And even then the vast majority of players don't live in massive mansions, they live in nice upscale homes so the saving may not even break $10k a year.

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12-16-2013, 01:34 PM
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Quote:
Originally Posted by thom View Post
Why do rich businessmen ask taxpayers to help them fund their toys such as stadiums .Are we not capitalist nations or is that a bs term.
They ask quite simply because there's no reason not to and they often get it.

Rich people are generally rich because they're good at making money and/or not incurring massive expenses when they don't have to.

The reason why pro sports stadiums are built with significant public funds has nothing to do with the economic benefits of it and much more to do with the fact that we, as voters, choose to let it happen.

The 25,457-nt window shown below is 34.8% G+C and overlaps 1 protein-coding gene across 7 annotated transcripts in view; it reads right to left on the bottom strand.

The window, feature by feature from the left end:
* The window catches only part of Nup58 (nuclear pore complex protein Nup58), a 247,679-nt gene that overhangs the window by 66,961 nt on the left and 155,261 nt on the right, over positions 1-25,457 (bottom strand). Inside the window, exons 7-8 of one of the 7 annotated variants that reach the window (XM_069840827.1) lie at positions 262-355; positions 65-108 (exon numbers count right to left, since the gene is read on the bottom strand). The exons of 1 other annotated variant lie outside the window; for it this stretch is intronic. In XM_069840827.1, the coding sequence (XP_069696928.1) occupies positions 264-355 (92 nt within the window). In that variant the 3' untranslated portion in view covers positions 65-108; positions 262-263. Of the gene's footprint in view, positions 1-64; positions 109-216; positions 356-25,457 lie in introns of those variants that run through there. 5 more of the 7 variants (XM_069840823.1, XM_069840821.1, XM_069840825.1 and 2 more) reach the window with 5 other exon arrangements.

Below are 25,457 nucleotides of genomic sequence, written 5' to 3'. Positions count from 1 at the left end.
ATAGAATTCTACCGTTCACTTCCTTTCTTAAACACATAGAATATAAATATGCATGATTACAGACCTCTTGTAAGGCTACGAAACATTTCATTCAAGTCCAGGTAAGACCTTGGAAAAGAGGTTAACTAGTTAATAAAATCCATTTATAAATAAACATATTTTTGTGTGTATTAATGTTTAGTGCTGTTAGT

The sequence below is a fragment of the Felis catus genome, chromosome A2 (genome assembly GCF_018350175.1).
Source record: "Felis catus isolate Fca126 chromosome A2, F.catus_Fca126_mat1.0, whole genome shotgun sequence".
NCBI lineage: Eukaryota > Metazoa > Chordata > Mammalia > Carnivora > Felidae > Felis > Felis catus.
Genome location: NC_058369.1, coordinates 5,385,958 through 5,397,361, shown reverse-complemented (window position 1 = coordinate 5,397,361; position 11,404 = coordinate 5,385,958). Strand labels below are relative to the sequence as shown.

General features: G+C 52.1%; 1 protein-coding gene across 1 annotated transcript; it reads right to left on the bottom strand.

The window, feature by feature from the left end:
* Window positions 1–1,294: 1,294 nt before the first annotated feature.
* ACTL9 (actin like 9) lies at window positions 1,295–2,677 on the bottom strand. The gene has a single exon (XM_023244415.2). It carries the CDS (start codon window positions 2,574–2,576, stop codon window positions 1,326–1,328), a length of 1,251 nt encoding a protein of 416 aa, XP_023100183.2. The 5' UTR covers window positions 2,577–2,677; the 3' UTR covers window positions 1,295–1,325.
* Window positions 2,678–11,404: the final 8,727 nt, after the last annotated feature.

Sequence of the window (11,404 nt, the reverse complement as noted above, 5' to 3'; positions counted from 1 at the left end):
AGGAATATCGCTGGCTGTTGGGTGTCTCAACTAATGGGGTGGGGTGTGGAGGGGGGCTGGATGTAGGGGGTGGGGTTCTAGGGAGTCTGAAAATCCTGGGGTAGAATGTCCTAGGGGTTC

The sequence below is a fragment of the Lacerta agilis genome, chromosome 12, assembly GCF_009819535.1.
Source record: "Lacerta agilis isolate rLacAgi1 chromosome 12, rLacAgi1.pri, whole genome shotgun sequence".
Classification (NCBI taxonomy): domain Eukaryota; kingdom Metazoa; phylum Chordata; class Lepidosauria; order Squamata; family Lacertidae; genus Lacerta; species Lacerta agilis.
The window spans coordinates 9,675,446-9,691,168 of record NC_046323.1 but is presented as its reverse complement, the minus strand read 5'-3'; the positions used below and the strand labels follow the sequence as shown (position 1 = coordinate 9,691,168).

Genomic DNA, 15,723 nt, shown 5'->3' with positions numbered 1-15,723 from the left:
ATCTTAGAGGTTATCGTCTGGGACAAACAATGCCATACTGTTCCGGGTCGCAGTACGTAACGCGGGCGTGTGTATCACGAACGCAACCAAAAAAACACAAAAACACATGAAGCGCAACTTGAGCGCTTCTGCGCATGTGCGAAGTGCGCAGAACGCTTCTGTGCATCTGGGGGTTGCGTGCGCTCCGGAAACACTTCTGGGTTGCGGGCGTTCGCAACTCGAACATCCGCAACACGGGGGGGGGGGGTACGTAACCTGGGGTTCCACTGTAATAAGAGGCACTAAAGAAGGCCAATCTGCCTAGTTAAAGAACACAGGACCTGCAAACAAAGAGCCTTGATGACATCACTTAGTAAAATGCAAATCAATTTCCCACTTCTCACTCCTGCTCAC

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12-16-2013, 01:35 PM
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Originally Posted by thom View Post
Why do rich businessmen ask taxpayers to help them fund their toys such as stadiums .Are we not capitalist nations or is that a bs term.
Why do people beg and clamour for sports teams (and concerts and other shows, for that matter) in their cities, then get angry when they realize they aren't free?

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12-16-2013, 01:36 PM
  #21
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Originally Posted by kdb209 View Post
Completely ridiculous proposal.

The vast majority of taxes paid by players is at the Federal and State level and there is zero chance of (nor any reason for) Congress or state legislatures giving any sort of exemption for pro athletes - it would be political poison. The only place where this any chance for juggling is in states with no income tax - which levy separate special "Jock Taxes" on visiting athletes/entertainers.

Very few cities/counties levy resident of non-resident income taxes. AIUI, the only NHL markets w/ local income taxes are:

District of Columbia (4-8% - but this is instead of any state income taxes)